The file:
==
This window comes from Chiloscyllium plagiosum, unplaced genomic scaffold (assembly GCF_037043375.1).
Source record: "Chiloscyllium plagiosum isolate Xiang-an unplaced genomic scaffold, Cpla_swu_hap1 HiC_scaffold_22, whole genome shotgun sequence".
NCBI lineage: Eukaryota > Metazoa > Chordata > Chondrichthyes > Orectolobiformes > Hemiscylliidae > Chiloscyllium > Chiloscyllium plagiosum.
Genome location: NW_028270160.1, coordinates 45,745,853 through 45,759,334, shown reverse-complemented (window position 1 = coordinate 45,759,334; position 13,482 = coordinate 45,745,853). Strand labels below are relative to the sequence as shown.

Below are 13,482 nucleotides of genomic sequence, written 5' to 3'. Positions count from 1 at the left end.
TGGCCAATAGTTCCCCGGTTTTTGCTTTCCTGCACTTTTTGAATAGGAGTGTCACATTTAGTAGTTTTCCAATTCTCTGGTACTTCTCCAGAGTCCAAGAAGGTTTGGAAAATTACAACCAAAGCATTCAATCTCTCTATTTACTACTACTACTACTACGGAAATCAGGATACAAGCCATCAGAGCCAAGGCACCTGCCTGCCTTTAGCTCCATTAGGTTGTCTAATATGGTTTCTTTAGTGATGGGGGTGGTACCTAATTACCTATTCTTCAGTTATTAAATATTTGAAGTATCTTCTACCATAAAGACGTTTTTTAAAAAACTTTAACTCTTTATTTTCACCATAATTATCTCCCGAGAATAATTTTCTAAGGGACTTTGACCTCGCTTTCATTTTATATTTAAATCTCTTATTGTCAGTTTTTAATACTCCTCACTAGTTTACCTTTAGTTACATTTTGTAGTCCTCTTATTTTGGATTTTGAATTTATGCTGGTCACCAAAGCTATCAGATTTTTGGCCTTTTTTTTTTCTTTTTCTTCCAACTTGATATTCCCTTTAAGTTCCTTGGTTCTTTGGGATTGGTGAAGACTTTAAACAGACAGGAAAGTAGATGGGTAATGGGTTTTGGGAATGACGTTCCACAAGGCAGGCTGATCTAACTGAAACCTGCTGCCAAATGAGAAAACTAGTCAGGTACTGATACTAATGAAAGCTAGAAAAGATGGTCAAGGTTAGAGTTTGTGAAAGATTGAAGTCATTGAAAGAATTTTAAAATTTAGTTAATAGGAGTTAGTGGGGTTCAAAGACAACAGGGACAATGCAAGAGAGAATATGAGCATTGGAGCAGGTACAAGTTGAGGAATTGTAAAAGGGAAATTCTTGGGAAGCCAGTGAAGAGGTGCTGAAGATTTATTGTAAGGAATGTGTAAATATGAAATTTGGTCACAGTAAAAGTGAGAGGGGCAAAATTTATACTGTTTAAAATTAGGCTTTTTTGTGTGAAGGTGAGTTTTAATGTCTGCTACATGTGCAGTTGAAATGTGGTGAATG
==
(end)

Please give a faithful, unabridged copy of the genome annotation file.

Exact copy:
This window comes from Chiloscyllium plagiosum, unplaced genomic scaffold (assembly GCF_037043375.1).
Source record: "Chiloscyllium plagiosum isolate Xiang-an unplaced genomic scaffold, Cpla_swu_hap1 HiC_scaffold_22, whole genome shotgun sequence".
NCBI lineage: Eukaryota > Metazoa > Chordata > Chondrichthyes > Orectolobiformes > Hemiscylliidae > Chiloscyllium > Chiloscyllium plagiosum.
Genome location: NW_028270160.1, coordinates 45,745,853 through 45,759,334, shown reverse-complemented (window position 1 = coordinate 45,759,334; position 13,482 = coordinate 45,745,853). Strand labels below are relative to the sequence as shown.

Below are 13,482 nucleotides of genomic sequence, written 5' to 3'. Positions count from 1 at the left end.
TGGCCAATAGTTCCCCGGTTTTTGCTTTCCTGCACTTTTTGAATAGGAGTGTCACATTTAGTAGTTTTCCAATTCTCTGGTACTTCTCCAGAGTCCAAGAAGGTTTGGAAAATTACAACCAAAGCATTCAATCTCTCTATTTACTACTACTACTACTACGGAAATCAGGATACAAGCCATCAGAGCCAAGGCACCTGCCTGCCTTTAGCTCCATTAGGTTGTCTAATATGGTTTCTTTAGTGATGGGGGTGGTACCTAATTACCTATTCTTCAGTTATTAAATATTTGAAGTATCTTCTACCATAAAGACGTTTTTTAAAAAACTTTAACTCTTTATTTTCACCATAATTATCTCCCGAGAATAATTTTCTAAGGGACTTTGACCTCGCTTTCATTTTATATTTAAATCTCTTATTGTCAGTTTTTAATACTCCTCACTAGTTTACCTTTAGTTACATTTTGTAGTCCTCTTATTTTGGATTTTGAATTTATGCTGGTCACCAAAGCTATCAGATTTTTGGCCTTTTTTTTTTCTTTTTCTTCCAACTTGATATTCCCTTTAAGTTCCTTGGTTCTTTGGGATTGGTGAAGACTTTAAACAGACAGGAAAGTAGATGGGTAATGGGTTTTGGGAATGACGTTCCACAAGGCAGGCTGATCTAACTGAAACCTGCTGCCAAATGAGAAAACTAGTCAGGTACTGATACTAATGAAAGCTAGAAAAGATGGTCAAGGTTAGAGTTTGTGAAAGATTGAAGTCATTGAAAGAATTTTAAAATTTAGTTAATAGGAGTTAGTGGGGTTCAAAGACAACAGGGACAATGCAAGAGAGAATATGAGCATTGGAGCAGGTACAAGTTGAGGAATTGTAAAAGGGAAATTCTTGGGAAGCCAGTGAAGAGGTGCTGAAGATTTATTGTAAGGAATGTGTAAATATGAAATTTGGTCACAGTAAAAGTGAGAGGGGCAAAATTTATACTGTTTAAAATTAGGCTTTTTTGTGTGAAGGTGAGTTTTAATGTCTGCTACATGTGCAGTTGAAATGTGGTGAATG